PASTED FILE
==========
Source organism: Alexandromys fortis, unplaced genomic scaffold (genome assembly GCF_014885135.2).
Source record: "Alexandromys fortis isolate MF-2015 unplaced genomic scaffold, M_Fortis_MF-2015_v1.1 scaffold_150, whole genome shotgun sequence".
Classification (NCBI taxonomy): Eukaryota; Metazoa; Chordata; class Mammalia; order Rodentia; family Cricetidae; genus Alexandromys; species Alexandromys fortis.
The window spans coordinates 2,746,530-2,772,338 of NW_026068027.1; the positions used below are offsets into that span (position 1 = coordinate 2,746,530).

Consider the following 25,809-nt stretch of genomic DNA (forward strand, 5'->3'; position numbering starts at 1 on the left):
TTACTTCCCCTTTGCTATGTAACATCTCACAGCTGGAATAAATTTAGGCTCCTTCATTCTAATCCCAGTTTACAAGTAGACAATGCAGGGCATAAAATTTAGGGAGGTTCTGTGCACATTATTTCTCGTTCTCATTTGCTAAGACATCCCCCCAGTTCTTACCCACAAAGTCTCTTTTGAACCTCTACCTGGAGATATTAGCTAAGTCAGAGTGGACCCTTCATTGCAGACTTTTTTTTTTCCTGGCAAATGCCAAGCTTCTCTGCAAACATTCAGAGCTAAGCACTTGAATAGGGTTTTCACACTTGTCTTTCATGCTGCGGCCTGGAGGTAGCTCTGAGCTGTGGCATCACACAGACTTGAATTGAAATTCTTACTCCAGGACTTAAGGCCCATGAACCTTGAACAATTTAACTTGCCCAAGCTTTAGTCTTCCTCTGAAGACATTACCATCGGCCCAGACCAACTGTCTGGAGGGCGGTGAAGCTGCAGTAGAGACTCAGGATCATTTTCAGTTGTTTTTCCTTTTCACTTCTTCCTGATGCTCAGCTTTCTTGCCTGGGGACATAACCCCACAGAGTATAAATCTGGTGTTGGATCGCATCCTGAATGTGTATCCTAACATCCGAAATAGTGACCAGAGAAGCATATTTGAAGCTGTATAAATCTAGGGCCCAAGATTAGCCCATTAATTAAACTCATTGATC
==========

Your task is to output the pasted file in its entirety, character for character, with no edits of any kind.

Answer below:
Source organism: Alexandromys fortis, unplaced genomic scaffold (genome assembly GCF_014885135.2).
Source record: "Alexandromys fortis isolate MF-2015 unplaced genomic scaffold, M_Fortis_MF-2015_v1.1 scaffold_150, whole genome shotgun sequence".
Classification (NCBI taxonomy): Eukaryota; Metazoa; Chordata; class Mammalia; order Rodentia; family Cricetidae; genus Alexandromys; species Alexandromys fortis.
The window spans coordinates 2,746,530-2,772,338 of NW_026068027.1; the positions used below are offsets into that span (position 1 = coordinate 2,746,530).

Consider the following 25,809-nt stretch of genomic DNA (forward strand, 5'->3'; position numbering starts at 1 on the left):
TTACTTCCCCTTTGCTATGTAACATCTCACAGCTGGAATAAATTTAGGCTCCTTCATTCTAATCCCAGTTTACAAGTAGACAATGCAGGGCATAAAATTTAGGGAGGTTCTGTGCACATTATTTCTCGTTCTCATTTGCTAAGACATCCCCCCAGTTCTTACCCACAAAGTCTCTTTTGAACCTCTACCTGGAGATATTAGCTAAGTCAGAGTGGACCCTTCATTGCAGACTTTTTTTTTTCCTGGCAAATGCCAAGCTTCTCTGCAAACATTCAGAGCTAAGCACTTGAATAGGGTTTTCACACTTGTCTTTCATGCTGCGGCCTGGAGGTAGCTCTGAGCTGTGGCATCACACAGACTTGAATTGAAATTCTTACTCCAGGACTTAAGGCCCATGAACCTTGAACAATTTAACTTGCCCAAGCTTTAGTCTTCCTCTGAAGACATTACCATCGGCCCAGACCAACTGTCTGGAGGGCGGTGAAGCTGCAGTAGAGACTCAGGATCATTTTCAGTTGTTTTTCCTTTTCACTTCTTCCTGATGCTCAGCTTTCTTGCCTGGGGACATAACCCCACAGAGTATAAATCTGGTGTTGGATCGCATCCTGAATGTGTATCCTAACATCCGAAATAGTGACCAGAGAAGCATATTTGAAGCTGTATAAATCTAGGGCCCAAGATTAGCCCATTAATTAAACTCATTGATC